A gray whale can grow to about 16 meters (50 feet) long, and weigh up to forty tons. Gray whales do not have a dorsal fin but rather a dorsal hump followed by the tail stock, which is a series of 8 to 14 small bumps called "knuckles" between the dorsal hump and tail fluke. Tail flukes can be up to 3.7 meters (12 feet) wide and have a curved tailing edge with a deep median notch. Calves are born a uniform dark gray that becomes mottled as they get older. Older gray whales have lighter patches on the skin where they are covered in barnacles and whale lice that are able to attach themselves and live on the skin of the slow-moving whale. Also, when these skin parasites fall off, they leave scars that give a light-colored mottled appearance.

A gray whale and her calf come to the surface of the ocean and exhale.
A gray whale mother and her calf.


Gray whales reach sexual maturity at approximately eight years of age, from which age females will mate at intervals of once every two or more years. Gray whales can live up to seventy years. During the breeding season of late November through January, females may mate with several males. Mating and calving both occur mostly in the lagoons of Baja, although mating has been observed while whales pass the Point Reyes Lighthouse during both north and south migrations. During a gray whale's twelve to thirteen month gestation period, the female will have migrated from Baja California to Alaska and back, arriving in the warm lagoons of Baja in time for the birth of its single calf. Currently there are no accounts of twin births. The calf weighs 500 to 680 kilograms (1,100 to 1,500 pounds) and is 3.6 to 4.5 meters (12 to 15 feet) long at birth. Calves nurse seven to eight months (the entire duration of the northbound journey) on milk that is 53% fat (human milk is 2% fat).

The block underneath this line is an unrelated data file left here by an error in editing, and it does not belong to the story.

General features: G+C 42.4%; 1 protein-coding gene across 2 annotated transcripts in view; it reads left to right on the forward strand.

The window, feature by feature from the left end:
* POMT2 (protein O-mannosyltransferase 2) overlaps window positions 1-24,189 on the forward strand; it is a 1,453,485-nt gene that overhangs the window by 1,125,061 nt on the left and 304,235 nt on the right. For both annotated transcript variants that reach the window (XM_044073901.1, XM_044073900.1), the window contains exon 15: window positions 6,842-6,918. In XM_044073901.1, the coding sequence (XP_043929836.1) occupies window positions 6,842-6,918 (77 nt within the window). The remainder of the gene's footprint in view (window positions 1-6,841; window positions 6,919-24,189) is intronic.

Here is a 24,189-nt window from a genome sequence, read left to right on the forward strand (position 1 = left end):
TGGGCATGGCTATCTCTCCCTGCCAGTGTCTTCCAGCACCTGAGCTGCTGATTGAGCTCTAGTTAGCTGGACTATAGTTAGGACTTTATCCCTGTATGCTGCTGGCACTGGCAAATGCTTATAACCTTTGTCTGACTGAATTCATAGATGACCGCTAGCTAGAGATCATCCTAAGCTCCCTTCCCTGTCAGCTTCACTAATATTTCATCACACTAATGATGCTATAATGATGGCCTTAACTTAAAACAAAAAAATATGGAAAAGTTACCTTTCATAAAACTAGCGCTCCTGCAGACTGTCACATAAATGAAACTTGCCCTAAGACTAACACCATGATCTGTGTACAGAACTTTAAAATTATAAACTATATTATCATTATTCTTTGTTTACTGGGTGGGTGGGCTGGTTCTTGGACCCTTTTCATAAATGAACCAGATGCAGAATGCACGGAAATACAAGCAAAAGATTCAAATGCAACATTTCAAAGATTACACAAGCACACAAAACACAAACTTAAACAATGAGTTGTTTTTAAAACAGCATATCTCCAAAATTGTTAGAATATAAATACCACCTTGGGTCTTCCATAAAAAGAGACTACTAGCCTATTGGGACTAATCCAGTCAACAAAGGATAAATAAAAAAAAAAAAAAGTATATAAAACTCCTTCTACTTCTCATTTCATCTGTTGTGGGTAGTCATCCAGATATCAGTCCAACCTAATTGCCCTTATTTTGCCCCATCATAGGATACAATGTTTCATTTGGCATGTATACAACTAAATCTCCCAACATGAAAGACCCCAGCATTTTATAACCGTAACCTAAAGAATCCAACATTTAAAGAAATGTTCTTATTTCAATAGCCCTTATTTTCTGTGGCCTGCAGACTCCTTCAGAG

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A gray whale ascending vertically from the ocean as it starts to breach.
Gray whale starting to breach

When to Watch for Gray Whales